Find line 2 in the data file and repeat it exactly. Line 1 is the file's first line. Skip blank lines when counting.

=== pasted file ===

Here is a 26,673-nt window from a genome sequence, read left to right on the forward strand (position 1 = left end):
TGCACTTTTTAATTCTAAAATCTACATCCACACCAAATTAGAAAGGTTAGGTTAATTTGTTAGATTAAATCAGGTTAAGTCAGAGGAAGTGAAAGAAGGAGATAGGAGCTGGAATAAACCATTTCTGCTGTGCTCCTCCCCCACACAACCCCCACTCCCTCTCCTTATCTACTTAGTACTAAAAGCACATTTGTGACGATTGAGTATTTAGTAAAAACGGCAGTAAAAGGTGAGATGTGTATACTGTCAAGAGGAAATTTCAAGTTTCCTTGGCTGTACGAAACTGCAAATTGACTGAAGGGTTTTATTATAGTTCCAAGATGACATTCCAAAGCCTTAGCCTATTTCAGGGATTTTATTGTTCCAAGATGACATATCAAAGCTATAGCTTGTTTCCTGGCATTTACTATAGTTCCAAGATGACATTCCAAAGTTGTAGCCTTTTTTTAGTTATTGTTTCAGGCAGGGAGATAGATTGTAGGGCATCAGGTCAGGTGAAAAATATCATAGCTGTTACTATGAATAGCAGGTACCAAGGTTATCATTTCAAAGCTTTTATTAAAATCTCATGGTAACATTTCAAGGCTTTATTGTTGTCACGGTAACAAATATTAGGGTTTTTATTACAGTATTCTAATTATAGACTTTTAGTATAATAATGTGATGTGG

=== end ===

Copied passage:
TGCACTTTTTAATTCTAAAATCTACATCCACACCAAATTAGAAAGGTTAGGTTAATTTGTTAGATTAAATCAGGTTAAGTCAGAGGAAGTGAAAGAAGGAGATAGGAGCTGGAATAAACCATTTCTGCTGTGCTCCTCCCCCACACAACCCCCACTCCCTCTCCTTATCTACTTAGTACTAAAAGCACATTTGTGACGATTGAGTATTTAGTAAAAACGGCAGTAAAAGGTGAGATGTGTATACTGTCAAGAGGAAATTTCAAGTTTCCTTGGCTGTACGAAACTGCAAATTGACTGAAGGGTTTTATTATAGTTCCAAGATGACATTCCAAAGCCTTAGCCTATTTCAGGGATTTTATTGTTCCAAGATGACATATCAAAGCTATAGCTTGTTTCCTGGCATTTACTATAGTTCCAAGATGACATTCCAAAGTTGTAGCCTTTTTTTAGTTATTGTTTCAGGCAGGGAGATAGATTGTAGGGCATCAGGTCAGGTGAAAAATATCATAGCTGTTACTATGAATAGCAGGTACCAAGGTTATCATTTCAAAGCTTTTATTAAAATCTCATGGTAACATTTCAAGGCTTTATTGTTGTCACGGTAACAAATATTAGGGTTTTTATTACAGTATTCTAATTATAGACTTTTAGTATAATAATGTGATGTGG